The Ministry of Health has suspended cannabis production by Tikun Olam at its hothouse in Biriya, saying that the growing conditions were unsuitable. The measure raises questions about the entire industry, which has made many headlines recently.
The Ministry of Health explained the step by stating, "Seriously defects were found in the farm, including contamination and improper growing (outdoor, rather than in hothouses). Pruned cannabis was left on the ground, forbidden pesticides were used, inflorescences were dried in a contaminated place, and production took place in improper conditions."
Tikun Olam said in response that the closure order was temporary, and that what the Ministry of Health said was in any case inaccurate. According to Tikun Olam, following the increase in demand for cannabis in Israel, it began to separate two drying methods for cannabis: drying using air currents using devices, the method used up until now, and external drying - simply hanging the products in the open air or within the incubator. Tikun Olam said that the products dried in the open air underwent a process of sterilization using beta rays in a facility in Nahal Sorek. The company added that it used no pesticides whatsoever.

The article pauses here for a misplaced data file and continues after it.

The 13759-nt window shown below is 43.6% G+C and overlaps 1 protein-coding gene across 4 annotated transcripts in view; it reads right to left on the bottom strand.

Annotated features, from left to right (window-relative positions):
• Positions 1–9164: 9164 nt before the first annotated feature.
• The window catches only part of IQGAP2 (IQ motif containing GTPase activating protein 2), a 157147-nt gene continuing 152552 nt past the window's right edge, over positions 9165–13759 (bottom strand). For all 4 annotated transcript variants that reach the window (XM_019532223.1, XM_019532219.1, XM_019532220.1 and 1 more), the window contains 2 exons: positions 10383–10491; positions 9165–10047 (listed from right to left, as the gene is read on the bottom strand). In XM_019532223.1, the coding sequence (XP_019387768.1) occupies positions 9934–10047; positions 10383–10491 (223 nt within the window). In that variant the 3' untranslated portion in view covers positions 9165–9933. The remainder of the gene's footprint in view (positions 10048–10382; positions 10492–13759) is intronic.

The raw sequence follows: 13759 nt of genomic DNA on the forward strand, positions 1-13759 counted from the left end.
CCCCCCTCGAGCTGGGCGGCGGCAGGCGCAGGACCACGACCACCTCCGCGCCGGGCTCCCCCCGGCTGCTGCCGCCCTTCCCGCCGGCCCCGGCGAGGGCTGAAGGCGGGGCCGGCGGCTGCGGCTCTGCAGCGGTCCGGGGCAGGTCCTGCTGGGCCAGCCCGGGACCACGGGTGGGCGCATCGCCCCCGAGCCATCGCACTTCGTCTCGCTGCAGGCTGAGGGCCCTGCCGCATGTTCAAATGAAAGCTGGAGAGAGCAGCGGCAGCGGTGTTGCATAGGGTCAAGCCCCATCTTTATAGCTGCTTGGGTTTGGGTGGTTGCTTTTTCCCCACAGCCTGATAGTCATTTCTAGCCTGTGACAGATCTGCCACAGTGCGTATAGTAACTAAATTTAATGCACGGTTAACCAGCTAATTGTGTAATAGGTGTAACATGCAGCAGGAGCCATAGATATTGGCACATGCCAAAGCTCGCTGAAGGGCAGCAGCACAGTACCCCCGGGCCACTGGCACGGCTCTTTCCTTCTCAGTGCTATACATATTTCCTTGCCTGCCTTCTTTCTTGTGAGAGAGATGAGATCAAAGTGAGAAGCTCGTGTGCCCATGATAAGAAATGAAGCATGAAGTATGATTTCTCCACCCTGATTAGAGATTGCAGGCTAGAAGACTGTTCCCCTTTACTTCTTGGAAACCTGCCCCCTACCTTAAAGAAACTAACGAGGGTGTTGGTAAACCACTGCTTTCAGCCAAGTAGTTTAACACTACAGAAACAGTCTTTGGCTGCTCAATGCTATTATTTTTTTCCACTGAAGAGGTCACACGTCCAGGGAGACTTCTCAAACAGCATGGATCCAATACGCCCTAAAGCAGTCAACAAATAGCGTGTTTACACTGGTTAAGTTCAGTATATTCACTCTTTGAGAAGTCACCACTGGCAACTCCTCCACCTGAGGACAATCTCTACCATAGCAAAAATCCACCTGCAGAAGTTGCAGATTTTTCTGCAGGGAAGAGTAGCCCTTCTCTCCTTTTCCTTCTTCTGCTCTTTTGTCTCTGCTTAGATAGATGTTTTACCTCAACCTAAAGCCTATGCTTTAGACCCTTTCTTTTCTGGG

Sources inform "Globes" that Tikun Olam is now in the process of moving its production from the facility in Biriya, which is not approved according to GAP standards (the proper agricultural production standards for food additives and medicinal plants), to a new facility in Beit Yehoshua designed to meet all the standards, but which will be active only three months from now.
The temporary closure order first served last Thursday, and the company and the Ministry of Health have been in discussions since then. As of now, the company still requires approval for the facility in Beit Yehoshua; until such approval is obtained, it cannot export from Israel or market its products under the cannabis reform in Israel, which took effect last April, and which will make the standard binding as of mid-2019.
Other cannabis farms have received similar closure orders in the past, but corrected the defects and resumed regular activity.
Published by Globes, Israel business news - en.globes.co.il - on November 4, 2018
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